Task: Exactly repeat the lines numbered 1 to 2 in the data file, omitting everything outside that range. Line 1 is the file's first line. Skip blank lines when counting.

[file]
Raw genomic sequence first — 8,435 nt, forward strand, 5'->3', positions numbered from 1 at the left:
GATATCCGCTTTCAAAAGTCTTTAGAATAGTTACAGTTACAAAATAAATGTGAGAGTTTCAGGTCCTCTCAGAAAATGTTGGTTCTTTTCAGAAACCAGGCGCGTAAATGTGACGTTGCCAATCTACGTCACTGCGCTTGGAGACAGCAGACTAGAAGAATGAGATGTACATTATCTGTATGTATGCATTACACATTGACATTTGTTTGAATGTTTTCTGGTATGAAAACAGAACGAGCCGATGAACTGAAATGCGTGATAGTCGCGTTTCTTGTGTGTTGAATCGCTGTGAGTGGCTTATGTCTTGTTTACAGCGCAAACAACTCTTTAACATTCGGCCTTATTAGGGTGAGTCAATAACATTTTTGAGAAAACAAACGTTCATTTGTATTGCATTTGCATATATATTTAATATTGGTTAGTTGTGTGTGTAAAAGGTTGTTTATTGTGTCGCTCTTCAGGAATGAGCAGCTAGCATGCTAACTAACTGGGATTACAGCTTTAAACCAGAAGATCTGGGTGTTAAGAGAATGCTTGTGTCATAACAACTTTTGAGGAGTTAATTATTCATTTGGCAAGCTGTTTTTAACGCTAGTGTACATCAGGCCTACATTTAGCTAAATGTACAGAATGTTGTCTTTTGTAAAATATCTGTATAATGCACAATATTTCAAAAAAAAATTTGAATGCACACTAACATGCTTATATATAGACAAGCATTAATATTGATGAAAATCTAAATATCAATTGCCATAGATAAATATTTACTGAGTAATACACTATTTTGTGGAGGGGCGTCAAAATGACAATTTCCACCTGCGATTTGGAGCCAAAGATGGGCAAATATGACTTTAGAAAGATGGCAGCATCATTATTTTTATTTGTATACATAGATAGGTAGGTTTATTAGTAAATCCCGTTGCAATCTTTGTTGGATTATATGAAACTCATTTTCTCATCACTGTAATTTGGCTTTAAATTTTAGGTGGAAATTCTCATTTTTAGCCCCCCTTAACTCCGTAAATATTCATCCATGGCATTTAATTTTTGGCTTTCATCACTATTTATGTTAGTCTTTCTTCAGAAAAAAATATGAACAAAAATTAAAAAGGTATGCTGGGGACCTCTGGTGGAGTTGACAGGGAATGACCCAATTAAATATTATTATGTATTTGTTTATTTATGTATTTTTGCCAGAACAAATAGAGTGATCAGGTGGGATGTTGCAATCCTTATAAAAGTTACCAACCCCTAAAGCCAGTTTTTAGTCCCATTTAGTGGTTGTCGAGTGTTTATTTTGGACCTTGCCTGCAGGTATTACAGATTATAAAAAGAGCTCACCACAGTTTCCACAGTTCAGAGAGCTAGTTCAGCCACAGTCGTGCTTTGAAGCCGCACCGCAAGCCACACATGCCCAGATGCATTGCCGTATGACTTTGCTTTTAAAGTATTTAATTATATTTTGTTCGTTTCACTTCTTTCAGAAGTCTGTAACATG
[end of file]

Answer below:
Raw genomic sequence first — 8,435 nt, forward strand, 5'->3', positions numbered from 1 at the left:
GATATCCGCTTTCAAAAGTCTTTAGAATAGTTACAGTTACAAAATAAATGTGAGAGTTTCAGGTCCTCTCAGAAAATGTTGGTTCTTTTCAGAAACCAGGCGCGTAAATGTGACGTTGCCAATCTACGTCACTGCGCTTGGAGACAGCAGACTAGAAGAATGAGATGTACATTATCTGTATGTATGCATTACACATTGACATTTGTTTGAATGTTTTCTGGTATGAAAACAGAACGAGCCGATGAACTGAAATGCGTGATAGTCGCGTTTCTTGTGTGTTGAATCGCTGTGAGTGGCTTATGTCTTGTTTACAGCGCAAACAACTCTTTAACATTCGGCCTTATTAGGGTGAGTCAATAACATTTTTGAGAAAACAAACGTTCATTTGTATTGCATTTGCATATATATTTAATATTGGTTAGTTGTGTGTGTAAAAGGTTGTTTATTGTGTCGCTCTTCAGGAATGAGCAGCTAGCATGCTAACTAACTGGGATTACAGCTTTAAACCAGAAGATCTGGGTGTTAAGAGAATGCTTGTGTCATAACAACTTTTGAGGAGTTAATTATTCATTTGGCAAGCTGTTTTTAACGCTAGTGTACATCAGGCCTACATTTAGCTAAATGTACAGAATGTTGTCTTTTGTAAAATATCTGTATAATGCACAATATTTCAAAAAAAAATTTGAATGCACACTAACATGCTTATATATAGACAAGCATTAATATTGATGAAAATCTAAATATCAATTGCCATAGATAAATATTTACTGAGTAATACACTATTTTGTGGAGGGGCGTCAAAATGACAATTTCCACCTGCGATTTGGAGCCAAAGATGGGCAAATATGACTTTAGAAAGATGGCAGCATCATTATTTTTATTTGTATACATAGATAGGTAGGTTTATTAGTAAATCCCGTTGCAATCTTTGTTGGATTATATGAAACTCATTTTCTCATCACTGTAATTTGGCTTTAAATTTTAGGTGGAAATTCTCATTTTTAGCCCCCCTTAACTCCGTAAATATTCATCCATGGCATTTAATTTTTGGCTTTCATCACTATTTATGTTAGTCTTTCTTCAGAAAAAAATATGAACAAAAATTAAAAAGGTATGCTGGGGACCTCTGGTGGAGTTGACAGGGAATGACCCAATTAAATATTATTATGTATTTGTTTATTTATGTATTTTTGCCAGAACAAATAGAGTGATCAGGTGGGATGTTGCAATCCTTATAAAAGTTACCAACCCCTAAAGCCAGTTTTTAGTCCCATTTAGTGGTTGTCGAGTGTTTATTTTGGACCTTGCCTGCAGGTATTACAGATTATAAAAAGAGCTCACCACAGTTTCCACAGTTCAGAGAGCTAGTTCAGCCACAGTCGTGCTTTGAAGCCGCACCGCAAGCCACACATGCCCAGATGCATTGCCGTATGACTTTGCTTTTAAAGTATTTAATTATATTTTGTTCGTTTCACTTCTTTCAGAAGTCTGTAACATG